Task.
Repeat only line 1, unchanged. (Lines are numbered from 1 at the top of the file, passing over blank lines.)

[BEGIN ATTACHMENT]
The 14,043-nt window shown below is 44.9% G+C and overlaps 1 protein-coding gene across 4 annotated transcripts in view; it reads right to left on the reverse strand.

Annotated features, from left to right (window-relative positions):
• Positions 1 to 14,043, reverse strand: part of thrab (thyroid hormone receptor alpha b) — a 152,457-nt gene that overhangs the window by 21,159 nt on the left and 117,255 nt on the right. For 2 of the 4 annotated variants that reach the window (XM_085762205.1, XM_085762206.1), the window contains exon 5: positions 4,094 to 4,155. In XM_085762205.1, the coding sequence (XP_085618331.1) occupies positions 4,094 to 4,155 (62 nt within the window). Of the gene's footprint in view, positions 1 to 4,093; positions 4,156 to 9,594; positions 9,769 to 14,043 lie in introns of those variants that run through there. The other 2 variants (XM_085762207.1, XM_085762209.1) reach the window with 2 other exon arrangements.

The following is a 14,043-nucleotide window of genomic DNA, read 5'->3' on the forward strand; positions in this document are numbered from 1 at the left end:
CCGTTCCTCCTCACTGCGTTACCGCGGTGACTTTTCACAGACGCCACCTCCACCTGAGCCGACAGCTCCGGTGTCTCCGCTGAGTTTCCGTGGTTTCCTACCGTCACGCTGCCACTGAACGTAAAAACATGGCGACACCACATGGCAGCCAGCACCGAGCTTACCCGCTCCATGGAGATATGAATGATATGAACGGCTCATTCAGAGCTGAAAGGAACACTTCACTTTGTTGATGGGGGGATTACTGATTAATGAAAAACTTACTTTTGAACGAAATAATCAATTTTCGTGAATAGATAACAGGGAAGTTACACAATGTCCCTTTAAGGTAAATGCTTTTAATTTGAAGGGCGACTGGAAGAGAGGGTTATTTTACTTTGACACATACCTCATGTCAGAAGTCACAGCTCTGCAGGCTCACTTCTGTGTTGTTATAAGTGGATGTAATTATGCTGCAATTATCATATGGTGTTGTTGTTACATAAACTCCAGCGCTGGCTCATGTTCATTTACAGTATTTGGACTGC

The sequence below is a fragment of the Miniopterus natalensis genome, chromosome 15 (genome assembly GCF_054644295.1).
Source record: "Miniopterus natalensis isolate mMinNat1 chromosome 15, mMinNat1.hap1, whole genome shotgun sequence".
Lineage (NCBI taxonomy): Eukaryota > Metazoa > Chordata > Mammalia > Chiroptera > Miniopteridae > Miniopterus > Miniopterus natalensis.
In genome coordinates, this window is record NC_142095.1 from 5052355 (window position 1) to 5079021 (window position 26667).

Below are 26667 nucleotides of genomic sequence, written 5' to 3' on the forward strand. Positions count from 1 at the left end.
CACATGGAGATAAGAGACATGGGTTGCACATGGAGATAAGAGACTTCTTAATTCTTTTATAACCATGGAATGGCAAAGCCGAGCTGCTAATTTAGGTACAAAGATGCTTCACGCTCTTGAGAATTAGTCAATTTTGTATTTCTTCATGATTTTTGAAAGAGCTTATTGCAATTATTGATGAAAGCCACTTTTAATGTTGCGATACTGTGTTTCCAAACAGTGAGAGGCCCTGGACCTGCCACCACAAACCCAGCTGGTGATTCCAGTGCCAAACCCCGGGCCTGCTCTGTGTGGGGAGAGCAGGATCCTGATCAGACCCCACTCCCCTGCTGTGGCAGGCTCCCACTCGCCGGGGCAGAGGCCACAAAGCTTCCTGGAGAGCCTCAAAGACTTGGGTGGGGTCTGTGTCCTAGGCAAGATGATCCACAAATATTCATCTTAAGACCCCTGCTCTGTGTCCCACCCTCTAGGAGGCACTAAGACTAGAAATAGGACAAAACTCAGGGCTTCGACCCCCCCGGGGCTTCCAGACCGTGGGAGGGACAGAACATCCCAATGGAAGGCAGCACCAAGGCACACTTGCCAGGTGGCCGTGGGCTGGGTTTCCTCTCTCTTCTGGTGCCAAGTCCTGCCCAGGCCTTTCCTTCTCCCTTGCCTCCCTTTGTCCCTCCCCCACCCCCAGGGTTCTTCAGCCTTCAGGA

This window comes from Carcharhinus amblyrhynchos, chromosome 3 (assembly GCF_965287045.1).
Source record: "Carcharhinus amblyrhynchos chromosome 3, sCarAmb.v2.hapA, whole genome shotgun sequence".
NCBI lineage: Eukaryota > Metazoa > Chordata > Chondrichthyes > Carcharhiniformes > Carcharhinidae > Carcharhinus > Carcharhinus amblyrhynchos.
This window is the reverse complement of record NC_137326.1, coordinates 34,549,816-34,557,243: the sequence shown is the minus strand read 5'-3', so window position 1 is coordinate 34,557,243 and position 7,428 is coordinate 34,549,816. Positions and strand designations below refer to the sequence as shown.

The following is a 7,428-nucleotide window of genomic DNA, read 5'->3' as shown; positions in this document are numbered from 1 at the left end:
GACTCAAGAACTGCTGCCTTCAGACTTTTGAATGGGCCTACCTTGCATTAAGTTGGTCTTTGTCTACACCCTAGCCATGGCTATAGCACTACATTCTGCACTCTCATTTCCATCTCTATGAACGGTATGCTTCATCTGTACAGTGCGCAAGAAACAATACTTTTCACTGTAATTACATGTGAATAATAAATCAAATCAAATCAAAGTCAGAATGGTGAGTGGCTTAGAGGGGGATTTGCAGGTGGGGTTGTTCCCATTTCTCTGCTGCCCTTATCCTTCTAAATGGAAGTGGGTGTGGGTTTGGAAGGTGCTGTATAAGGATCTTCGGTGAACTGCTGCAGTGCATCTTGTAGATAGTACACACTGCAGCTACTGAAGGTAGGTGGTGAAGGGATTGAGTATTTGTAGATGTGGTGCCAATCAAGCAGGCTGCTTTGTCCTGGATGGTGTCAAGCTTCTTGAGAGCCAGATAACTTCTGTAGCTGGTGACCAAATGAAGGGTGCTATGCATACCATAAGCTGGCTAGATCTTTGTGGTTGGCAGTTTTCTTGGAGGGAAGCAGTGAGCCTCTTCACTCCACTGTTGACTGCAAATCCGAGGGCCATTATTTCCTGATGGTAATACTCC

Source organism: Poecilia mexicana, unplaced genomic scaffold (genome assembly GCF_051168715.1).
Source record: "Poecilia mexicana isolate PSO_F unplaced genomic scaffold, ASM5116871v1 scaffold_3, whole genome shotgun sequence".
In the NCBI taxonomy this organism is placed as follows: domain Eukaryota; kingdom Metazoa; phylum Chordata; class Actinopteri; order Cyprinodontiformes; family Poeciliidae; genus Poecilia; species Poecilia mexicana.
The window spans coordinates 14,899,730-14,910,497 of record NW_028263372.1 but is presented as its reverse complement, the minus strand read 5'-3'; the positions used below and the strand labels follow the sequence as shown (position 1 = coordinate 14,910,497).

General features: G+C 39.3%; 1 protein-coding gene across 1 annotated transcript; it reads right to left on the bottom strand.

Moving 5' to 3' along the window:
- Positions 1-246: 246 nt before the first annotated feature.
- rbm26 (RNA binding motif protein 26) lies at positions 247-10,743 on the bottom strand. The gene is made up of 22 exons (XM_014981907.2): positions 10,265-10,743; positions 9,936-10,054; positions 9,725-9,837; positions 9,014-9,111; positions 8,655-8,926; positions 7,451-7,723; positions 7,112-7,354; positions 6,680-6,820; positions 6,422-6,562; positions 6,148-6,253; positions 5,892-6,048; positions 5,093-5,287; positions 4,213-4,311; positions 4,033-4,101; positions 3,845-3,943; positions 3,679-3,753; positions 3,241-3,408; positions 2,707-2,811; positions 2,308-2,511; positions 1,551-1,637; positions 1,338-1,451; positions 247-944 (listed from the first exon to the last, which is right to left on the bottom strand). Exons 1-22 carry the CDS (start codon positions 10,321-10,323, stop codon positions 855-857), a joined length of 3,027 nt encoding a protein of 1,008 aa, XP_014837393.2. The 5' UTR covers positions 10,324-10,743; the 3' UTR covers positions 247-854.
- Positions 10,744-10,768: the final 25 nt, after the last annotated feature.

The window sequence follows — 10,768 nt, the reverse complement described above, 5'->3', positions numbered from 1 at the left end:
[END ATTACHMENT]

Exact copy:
The 14,043-nt window shown below is 44.9% G+C and overlaps 1 protein-coding gene across 4 annotated transcripts in view; it reads right to left on the reverse strand.